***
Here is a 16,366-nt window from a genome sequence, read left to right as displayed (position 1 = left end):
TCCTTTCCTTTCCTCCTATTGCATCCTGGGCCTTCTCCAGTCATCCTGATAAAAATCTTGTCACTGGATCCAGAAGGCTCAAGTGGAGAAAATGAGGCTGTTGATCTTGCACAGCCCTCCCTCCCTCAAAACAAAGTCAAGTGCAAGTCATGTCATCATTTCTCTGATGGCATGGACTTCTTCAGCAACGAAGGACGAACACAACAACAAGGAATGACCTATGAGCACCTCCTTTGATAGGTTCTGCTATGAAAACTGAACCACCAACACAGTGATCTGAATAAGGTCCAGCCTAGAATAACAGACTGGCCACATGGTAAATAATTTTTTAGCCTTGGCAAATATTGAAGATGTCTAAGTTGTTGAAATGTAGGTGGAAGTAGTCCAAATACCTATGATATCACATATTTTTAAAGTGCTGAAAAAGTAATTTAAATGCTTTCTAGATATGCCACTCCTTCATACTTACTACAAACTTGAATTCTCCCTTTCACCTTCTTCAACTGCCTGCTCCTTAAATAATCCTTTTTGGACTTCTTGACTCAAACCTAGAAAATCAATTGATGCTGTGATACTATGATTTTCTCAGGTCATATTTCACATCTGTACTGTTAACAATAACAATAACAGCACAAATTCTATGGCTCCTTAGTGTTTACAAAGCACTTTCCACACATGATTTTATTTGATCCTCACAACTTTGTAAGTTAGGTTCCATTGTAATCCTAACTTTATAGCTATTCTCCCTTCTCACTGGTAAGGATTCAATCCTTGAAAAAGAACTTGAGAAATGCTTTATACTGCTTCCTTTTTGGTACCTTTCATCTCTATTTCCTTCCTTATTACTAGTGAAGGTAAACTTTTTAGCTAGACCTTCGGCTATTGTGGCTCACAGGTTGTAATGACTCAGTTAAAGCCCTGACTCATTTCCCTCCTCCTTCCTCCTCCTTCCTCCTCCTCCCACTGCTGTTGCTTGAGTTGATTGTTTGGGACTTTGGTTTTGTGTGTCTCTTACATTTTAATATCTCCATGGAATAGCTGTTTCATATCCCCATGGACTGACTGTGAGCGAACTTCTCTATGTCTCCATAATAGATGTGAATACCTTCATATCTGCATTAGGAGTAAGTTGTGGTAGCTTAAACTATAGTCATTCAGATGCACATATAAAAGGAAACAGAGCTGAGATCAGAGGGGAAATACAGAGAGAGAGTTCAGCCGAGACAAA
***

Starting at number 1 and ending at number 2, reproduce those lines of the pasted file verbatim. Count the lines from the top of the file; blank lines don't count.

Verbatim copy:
Here is a 16,366-nt window from a genome sequence, read left to right as displayed (position 1 = left end):
TCCTTTCCTTTCCTCCTATTGCATCCTGGGCCTTCTCCAGTCATCCTGATAAAAATCTTGTCACTGGATCCAGAAGGCTCAAGTGGAGAAAATGAGGCTGTTGATCTTGCACAGCCCTCCCTCCCTCAAAACAAAGTCAAGTGCAAGTCATGTCATCATTTCTCTGATGGCATGGACTTCTTCAGCAACGAAGGACGAACACAACAACAAGGAATGACCTATGAGCACCTCCTTTGATAGGTTCTGCTATGAAAACTGAACCACCAACACAGTGATCTGAATAAGGTCCAGCCTAGAATAACAGACTGGCCACATGGTAAATAATTTTTTAGCCTTGGCAAATATTGAAGATGTCTAAGTTGTTGAAATGTAGGTGGAAGTAGTCCAAATACCTATGATATCACATATTTTTAAAGTGCTGAAAAAGTAATTTAAATGCTTTCTAGATATGCCACTCCTTCATACTTACTACAAACTTGAATTCTCCCTTTCACCTTCTTCAACTGCCTGCTCCTTAAATAATCCTTTTTGGACTTCTTGACTCAAACCTAGAAAATCAATTGATGCTGTGATACTATGATTTTCTCAGGTCATATTTCACATCTGTACTGTTAACAATAACAATAACAGCACAAATTCTATGGCTCCTTAGTGTTTACAAAGCACTTTCCACACATGATTTTATTTGATCCTCACAACTTTGTAAGTTAGGTTCCATTGTAATCCTAACTTTATAGCTATTCTCCCTTCTCACTGGTAAGGATTCAATCCTTGAAAAAGAACTTGAGAAATGCTTTATACTGCTTCCTTTTTGGTACCTTTCATCTCTATTTCCTTCCTTATTACTAGTGAAGGTAAACTTTTTAGCTAGACCTTCGGCTATTGTGGCTCACAGGTTGTAATGACTCAGTTAAAGCCCTGACTCATTTCCCTCCTCCTTCCTCCTCCTTCCTCCTCCTCCCACTGCTGTTGCTTGAGTTGATTGTTTGGGACTTTGGTTTTGTGTGTCTCTTACATTTTAATATCTCCATGGAATAGCTGTTTCATATCCCCATGGACTGACTGTGAGCGAACTTCTCTATGTCTCCATAATAGATGTGAATACCTTCATATCTGCATTAGGAGTAAGTTGTGGTAGCTTAAACTATAGTCATTCAGATGCACATATAAAAGGAAACAGAGCTGAGATCAGAGGGGAAATACAGAGAGAGAGTTCAGCCGAGACAAA